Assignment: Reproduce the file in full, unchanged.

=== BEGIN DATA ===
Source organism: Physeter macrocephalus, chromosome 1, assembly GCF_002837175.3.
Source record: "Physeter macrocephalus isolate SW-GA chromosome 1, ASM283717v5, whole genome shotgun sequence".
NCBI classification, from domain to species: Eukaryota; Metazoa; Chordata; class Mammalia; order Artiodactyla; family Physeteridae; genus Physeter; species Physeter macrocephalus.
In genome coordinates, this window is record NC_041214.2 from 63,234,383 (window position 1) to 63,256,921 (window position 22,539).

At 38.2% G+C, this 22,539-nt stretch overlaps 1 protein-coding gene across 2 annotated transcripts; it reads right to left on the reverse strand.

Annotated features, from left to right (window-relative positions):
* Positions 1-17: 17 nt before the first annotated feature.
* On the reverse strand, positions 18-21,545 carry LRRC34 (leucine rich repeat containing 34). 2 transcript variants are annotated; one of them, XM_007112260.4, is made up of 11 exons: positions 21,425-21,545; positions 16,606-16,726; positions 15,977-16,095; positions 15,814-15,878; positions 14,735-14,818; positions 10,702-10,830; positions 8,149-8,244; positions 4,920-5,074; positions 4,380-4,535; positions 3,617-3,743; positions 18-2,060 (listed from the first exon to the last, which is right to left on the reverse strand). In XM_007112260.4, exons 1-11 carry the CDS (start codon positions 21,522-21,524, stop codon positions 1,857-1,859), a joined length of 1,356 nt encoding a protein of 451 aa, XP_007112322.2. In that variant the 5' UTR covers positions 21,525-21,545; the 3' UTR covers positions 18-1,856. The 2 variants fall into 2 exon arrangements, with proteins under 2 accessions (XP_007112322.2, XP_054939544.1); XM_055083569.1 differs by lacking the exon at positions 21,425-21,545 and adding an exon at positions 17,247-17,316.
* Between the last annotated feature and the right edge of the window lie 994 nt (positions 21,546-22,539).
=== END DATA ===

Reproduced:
Source organism: Physeter macrocephalus, chromosome 1, assembly GCF_002837175.3.
Source record: "Physeter macrocephalus isolate SW-GA chromosome 1, ASM283717v5, whole genome shotgun sequence".
NCBI classification, from domain to species: Eukaryota; Metazoa; Chordata; class Mammalia; order Artiodactyla; family Physeteridae; genus Physeter; species Physeter macrocephalus.
In genome coordinates, this window is record NC_041214.2 from 63,234,383 (window position 1) to 63,256,921 (window position 22,539).

At 38.2% G+C, this 22,539-nt stretch overlaps 1 protein-coding gene across 2 annotated transcripts; it reads right to left on the reverse strand.

Annotated features, from left to right (window-relative positions):
* Positions 1-17: 17 nt before the first annotated feature.
* On the reverse strand, positions 18-21,545 carry LRRC34 (leucine rich repeat containing 34). 2 transcript variants are annotated; one of them, XM_007112260.4, is made up of 11 exons: positions 21,425-21,545; positions 16,606-16,726; positions 15,977-16,095; positions 15,814-15,878; positions 14,735-14,818; positions 10,702-10,830; positions 8,149-8,244; positions 4,920-5,074; positions 4,380-4,535; positions 3,617-3,743; positions 18-2,060 (listed from the first exon to the last, which is right to left on the reverse strand). In XM_007112260.4, exons 1-11 carry the CDS (start codon positions 21,522-21,524, stop codon positions 1,857-1,859), a joined length of 1,356 nt encoding a protein of 451 aa, XP_007112322.2. In that variant the 5' UTR covers positions 21,525-21,545; the 3' UTR covers positions 18-1,856. The 2 variants fall into 2 exon arrangements, with proteins under 2 accessions (XP_007112322.2, XP_054939544.1); XM_055083569.1 differs by lacking the exon at positions 21,425-21,545 and adding an exon at positions 17,247-17,316.
* Between the last annotated feature and the right edge of the window lie 994 nt (positions 21,546-22,539).